Landing 400 pounds of metal, motor and man from 30 feet up is a freestyle no-brainer. Access-orize with arctic blasts and some slippery white powder and you've got an FMX de-brainer. In a sport in which positive X-rays are trophies, the addition of snow to the Moto X Big Air competition has spooked some pros. Bad-self Kris Rourke almost turned down his X invite, still shaky from stories of Dave Barrett's '97 spleen-crushing crackup at a Mammoth video shoot. Metal Mulisha Man Ronnie Faisst did take a raincheck: "Freestyling's already gnarly enough," he says. "Why make us ump icicles?" Better question, says Clifford Adoptante, is "why not?" "I'm super-psyched," says the Flyin' Hawaiian, who finished second in pointsin the Vans Triple Crown series last year. "I'm gonna wing out my biggest tricks." Maybe even his Sterilizer, a "no-hander lander" with legs on bars. Event organizer Tes Sewell is cool with the snow too. "Mammoth had the wrong texture when Barrett made his video," says Sewell. "Our jump will be super hard pack." Read: just softer than an ice cube. To keep things from going out of control - okay, too out of control - riders will use quarter-inch tire spikes. "I'm not nervous at all," says Adoptante. "Bottom line: If you bail on snow or dirt, you're gonna hurt." yes, yes you will.
Under [Saran] Wraps
The only thing you can bet on with more confidence than FMXers claiming they don't have new tricks for a meet is FMXers debuting new tricks at that meet. "Everyone always says they'll be conservative," says Travis Pastrana, trailblazer of the Lazy Boy (feet hooked under handlebars, rider reclined on bike, hands in the air). "You don't want the next person practicing your trick." Word is, someone - maybe more than someone - will unleash the elusive backflip on Mount Snow, ice be damned. Pastrana's not owning up to that one, but he's also not playing full-time possum. "I'm working on Body Varials," says the Moto X maniac. "You know, where you let go of the bike and spin a 360 off to the side before remounting." Copycats proceed at own risk.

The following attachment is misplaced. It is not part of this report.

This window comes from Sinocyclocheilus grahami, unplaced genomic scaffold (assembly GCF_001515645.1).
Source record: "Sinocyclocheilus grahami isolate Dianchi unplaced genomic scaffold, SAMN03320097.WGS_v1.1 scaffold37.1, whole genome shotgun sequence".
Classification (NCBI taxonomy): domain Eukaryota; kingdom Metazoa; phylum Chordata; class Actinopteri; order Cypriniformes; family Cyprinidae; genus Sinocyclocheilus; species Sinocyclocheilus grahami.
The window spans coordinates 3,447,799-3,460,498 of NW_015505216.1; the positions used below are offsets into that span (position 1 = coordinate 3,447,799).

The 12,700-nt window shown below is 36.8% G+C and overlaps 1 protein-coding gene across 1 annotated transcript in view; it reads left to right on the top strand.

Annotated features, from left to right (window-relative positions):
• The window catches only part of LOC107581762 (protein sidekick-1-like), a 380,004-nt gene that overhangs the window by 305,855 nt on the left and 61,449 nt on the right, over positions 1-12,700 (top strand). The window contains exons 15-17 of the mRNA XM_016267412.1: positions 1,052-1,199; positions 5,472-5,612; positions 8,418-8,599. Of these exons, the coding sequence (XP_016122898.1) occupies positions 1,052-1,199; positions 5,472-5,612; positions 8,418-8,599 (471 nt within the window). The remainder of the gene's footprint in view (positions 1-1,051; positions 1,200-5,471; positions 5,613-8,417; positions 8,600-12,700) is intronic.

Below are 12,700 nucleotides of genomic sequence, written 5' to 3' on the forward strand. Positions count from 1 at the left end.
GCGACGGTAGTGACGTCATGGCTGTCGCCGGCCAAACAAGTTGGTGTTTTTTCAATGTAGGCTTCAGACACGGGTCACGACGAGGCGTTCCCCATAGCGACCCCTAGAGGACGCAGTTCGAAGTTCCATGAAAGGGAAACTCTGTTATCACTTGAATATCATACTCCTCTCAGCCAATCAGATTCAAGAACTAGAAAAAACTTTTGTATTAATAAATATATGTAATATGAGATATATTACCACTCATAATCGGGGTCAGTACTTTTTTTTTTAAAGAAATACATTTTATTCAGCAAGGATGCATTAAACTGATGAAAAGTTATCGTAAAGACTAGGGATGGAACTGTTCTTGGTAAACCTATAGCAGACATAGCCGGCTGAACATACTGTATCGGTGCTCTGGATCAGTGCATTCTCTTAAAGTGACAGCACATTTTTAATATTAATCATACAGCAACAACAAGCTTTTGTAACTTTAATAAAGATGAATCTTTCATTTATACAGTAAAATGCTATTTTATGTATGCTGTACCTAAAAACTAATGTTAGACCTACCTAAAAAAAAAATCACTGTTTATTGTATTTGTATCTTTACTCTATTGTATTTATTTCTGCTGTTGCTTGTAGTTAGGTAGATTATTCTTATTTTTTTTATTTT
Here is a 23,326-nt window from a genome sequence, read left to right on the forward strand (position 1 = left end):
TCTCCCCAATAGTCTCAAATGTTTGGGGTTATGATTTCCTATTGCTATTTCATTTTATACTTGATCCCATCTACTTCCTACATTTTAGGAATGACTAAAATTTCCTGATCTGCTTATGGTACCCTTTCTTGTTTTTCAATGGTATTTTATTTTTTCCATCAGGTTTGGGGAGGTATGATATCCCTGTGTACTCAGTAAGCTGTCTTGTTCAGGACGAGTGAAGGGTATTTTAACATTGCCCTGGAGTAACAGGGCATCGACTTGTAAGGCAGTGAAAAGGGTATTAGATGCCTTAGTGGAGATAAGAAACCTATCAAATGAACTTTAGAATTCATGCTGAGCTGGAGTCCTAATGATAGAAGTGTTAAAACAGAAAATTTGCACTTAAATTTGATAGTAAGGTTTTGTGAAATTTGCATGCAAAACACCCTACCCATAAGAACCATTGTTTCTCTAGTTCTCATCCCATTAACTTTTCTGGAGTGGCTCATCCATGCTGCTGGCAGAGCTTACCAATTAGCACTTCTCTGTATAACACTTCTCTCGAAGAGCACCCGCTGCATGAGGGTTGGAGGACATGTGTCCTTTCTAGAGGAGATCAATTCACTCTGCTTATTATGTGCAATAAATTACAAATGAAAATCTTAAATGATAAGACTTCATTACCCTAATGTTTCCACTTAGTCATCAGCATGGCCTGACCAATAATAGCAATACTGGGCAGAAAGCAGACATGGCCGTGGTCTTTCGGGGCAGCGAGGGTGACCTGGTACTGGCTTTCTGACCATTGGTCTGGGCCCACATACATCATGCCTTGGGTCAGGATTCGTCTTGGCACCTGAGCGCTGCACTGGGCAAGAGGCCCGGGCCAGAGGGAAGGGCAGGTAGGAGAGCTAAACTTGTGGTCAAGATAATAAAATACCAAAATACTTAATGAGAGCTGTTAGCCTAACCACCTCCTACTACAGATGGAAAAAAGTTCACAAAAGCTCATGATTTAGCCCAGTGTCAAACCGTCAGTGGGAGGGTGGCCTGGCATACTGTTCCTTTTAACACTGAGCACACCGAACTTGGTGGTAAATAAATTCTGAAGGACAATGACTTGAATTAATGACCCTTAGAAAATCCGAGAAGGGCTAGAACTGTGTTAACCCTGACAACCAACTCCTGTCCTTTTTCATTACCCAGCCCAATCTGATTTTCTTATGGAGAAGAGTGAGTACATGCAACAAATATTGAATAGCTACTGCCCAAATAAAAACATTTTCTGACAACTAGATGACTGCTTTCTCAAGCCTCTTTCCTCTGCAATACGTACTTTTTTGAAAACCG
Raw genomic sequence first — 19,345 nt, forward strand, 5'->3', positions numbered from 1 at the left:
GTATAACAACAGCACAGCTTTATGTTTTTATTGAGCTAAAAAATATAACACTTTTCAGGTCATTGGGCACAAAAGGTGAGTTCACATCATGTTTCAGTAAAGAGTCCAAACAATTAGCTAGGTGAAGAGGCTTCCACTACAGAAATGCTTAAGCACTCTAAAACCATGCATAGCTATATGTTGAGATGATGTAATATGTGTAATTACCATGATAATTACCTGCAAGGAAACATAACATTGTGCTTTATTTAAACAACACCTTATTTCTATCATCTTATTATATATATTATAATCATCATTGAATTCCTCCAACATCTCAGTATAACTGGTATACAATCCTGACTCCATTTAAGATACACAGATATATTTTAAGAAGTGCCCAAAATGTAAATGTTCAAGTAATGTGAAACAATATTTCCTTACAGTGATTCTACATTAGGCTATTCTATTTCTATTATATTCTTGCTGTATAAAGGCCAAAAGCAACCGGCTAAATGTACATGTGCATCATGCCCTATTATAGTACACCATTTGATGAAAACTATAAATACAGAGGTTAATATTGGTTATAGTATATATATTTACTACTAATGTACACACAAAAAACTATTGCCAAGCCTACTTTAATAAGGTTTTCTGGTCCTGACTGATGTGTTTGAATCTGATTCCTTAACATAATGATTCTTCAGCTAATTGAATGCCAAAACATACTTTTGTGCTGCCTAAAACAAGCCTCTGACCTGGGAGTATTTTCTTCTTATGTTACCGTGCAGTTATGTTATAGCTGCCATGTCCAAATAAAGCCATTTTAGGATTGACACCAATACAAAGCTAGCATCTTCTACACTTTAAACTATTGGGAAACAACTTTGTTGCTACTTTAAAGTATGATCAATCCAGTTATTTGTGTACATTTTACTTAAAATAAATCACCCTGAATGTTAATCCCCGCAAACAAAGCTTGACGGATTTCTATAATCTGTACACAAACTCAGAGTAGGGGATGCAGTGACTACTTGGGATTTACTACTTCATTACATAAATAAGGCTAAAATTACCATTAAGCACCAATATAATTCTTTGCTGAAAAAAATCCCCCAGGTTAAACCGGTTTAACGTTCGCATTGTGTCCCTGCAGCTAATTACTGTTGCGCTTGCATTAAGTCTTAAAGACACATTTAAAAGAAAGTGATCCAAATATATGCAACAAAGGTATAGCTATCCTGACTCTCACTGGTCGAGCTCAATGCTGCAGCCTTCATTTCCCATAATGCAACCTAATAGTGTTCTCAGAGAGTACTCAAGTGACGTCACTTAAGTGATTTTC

Signature Move: Hart Attack Look Back
Translation: Full-extension handstand, one hand on handlebar and the other on seat, head tucked with eyes toward rear fender
When Tommy Clowers transmogrified Carey Hart's signature move - by tucking his head and looking toward the back of the bike - he wasn't going for the blow-away moment. "I only tucked my head under because I wanted to get my legs up higher," Clowers explains. Okay, but the blind handstand did stun the crowd - and the other riders - at the '00 Milestone Air MX Challenge in Perris, Calif. Tom Cat's dominance since the '00 Summer X Games has been equally stupefying: He finished Y2K as both the Vans Triple Crown points champ and the 2000 WFA world champ. Here's the Cat's - eye view on his no-look Look Back: "Right after the jump, I start to bring my leps up and grab ahold of the seat." With his other hand on the handlebar, Clowers lifts his legs up so his back faces the front wheel (a). Then, he busts the head tuck, to "help me lift straight up and stop me from over-rotating" (b). Holding the pose, he soaks in the sights: "It's weird to see upside-down people" . To right himself, Clowers pulls his left hand off the seat and swoops back down (d). Perfection? Not quite: "I gotta get helmet cam, so everyone can come with me."